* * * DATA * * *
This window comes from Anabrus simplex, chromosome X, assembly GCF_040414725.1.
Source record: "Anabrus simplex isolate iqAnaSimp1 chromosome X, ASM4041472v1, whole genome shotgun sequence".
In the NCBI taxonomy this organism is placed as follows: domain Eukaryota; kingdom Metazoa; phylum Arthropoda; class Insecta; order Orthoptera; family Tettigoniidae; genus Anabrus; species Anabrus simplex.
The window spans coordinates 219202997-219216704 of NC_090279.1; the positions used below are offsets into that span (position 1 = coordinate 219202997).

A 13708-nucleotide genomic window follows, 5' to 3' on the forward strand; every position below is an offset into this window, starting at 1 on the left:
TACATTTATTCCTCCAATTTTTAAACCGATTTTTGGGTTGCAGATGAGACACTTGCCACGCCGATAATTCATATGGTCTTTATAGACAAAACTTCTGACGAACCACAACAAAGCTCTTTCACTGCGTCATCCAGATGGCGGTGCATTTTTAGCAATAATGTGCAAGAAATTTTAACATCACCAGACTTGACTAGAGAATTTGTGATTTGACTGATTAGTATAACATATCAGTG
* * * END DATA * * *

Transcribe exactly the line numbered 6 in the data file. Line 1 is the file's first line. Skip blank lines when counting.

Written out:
TACATTTATTCCTCCAATTTTTAAACCGATTTTTGGGTTGCAGATGAGACACTTGCCACGCCGATAATTCATATGGTCTTTATAGACAAAACTTCTGACGAACCACAACAAAGCTCTTTCACTGCGTCATCCAGATGGCGGTGCATTTTTAGCAATAATGTGCAAGAAATTTTAACATCACCAGACTTGACTAGAGAATTTGTGATTTGACTGATTAGTATAACATATCAGTG